If the records you are requesting pertain to someone else or to agency programs, data, or other general information, you’ll need to make your request under FOIA. Understand that FOIA does not allow you the right to ask questions (e.g. “did aliens land at Roswell?”), it only gives you the right to request certain documents (e.g. “all documents pertaining to the alien landing at Roswell”) that the government can then refuse to release based upon a series of exemptions (e.g. classified information) outlined under the law.

The request should incorporate the same features as a Privacy Act request, the only difference being that in identifying the records you seek, you make clear that your request is made under FOIA and that the records do not pertain to you personally.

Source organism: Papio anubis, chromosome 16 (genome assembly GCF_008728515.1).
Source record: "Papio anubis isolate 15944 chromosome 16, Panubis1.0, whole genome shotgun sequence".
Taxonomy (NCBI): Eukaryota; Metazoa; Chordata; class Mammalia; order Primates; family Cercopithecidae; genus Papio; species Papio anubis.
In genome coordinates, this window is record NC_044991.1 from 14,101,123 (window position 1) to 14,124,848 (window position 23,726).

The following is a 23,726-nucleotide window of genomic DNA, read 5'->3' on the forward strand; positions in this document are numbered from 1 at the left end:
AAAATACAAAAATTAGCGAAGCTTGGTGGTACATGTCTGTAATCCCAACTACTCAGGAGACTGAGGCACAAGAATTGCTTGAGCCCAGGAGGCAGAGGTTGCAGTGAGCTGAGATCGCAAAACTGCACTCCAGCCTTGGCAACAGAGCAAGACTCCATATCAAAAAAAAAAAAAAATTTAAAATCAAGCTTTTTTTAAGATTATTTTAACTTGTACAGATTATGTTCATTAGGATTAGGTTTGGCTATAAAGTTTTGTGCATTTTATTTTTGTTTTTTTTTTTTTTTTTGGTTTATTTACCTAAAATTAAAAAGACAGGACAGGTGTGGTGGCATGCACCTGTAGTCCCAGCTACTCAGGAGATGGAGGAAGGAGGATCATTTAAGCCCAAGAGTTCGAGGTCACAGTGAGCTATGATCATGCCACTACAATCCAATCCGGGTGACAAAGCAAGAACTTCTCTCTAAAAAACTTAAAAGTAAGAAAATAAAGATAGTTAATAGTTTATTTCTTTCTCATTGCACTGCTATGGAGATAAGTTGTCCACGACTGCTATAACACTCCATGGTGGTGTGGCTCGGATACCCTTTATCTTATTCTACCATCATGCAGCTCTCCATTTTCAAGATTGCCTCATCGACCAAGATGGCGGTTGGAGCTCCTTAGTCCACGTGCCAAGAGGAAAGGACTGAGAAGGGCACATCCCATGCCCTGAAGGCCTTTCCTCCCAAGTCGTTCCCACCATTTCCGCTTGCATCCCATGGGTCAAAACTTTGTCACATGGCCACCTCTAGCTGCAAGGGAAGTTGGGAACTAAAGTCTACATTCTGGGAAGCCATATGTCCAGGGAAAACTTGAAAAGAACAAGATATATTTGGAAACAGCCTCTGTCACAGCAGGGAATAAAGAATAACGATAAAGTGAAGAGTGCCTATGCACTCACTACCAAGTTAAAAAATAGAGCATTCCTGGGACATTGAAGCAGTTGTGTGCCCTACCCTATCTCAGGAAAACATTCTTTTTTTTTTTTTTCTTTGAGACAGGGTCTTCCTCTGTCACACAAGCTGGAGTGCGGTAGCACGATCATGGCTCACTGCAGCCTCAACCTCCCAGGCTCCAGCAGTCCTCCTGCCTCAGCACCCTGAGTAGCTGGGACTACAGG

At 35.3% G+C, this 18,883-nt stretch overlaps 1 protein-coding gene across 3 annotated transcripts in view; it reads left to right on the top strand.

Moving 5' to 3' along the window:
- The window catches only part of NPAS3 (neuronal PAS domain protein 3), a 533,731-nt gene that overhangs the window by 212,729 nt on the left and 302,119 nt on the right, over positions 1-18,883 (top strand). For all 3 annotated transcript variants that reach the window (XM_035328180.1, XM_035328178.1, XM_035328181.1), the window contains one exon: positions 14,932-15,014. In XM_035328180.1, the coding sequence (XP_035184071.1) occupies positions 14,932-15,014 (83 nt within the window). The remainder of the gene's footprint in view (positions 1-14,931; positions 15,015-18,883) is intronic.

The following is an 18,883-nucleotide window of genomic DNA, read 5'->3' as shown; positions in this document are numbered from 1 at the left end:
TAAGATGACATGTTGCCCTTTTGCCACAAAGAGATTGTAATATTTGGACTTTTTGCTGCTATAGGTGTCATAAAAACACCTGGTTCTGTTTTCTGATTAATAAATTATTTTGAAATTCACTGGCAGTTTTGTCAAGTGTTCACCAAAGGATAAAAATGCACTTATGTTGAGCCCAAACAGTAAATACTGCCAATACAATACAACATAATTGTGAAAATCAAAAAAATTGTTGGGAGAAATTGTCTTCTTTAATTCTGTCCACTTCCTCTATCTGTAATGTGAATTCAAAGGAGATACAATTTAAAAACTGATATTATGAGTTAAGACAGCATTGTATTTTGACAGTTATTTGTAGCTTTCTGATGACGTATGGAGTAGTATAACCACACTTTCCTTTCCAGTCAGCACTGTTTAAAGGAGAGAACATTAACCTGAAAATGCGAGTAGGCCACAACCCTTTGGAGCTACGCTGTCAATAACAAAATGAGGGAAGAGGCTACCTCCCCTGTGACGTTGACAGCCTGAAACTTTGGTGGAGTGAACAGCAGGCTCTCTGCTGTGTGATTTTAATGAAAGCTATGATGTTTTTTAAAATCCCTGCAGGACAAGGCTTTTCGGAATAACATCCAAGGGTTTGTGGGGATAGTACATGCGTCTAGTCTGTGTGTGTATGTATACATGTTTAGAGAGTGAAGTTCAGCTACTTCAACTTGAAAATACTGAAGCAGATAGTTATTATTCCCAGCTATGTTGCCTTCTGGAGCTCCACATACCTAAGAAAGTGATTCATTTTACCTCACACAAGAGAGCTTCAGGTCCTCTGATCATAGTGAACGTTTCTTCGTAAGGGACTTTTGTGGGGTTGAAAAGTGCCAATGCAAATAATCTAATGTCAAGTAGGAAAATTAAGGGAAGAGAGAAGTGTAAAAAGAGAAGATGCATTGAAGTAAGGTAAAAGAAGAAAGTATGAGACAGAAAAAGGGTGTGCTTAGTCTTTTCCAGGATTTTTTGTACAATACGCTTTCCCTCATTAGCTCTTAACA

Although most agencies will accept a generic FOIA or Privacy Act request letter, some require specific wording or supporting documentation (e.g. proof of identity or a declaration of your U.S. citizenship). These agencies include, but are not limited to, the Naval Criminal Investigative Service (NCIS); U.S. Office of Personnel Management (OPM); Central Intelligence Agency (CIA); and, U.S. Postal Inspection Service (USPIS). You are advised to review a particular agency’s website for both that agency’s FOIA / PA mailing address and specific formatting requirements before submitting your request.

Additionally, many agencies charge fees for FOIA requests that exceed a certain amount of personnel time or resources to generate. If making a FOIA request, you should include in your letter how much money you are willing to spend on your request (there are a few exceptions to the fee, but they are outside the scope of this article).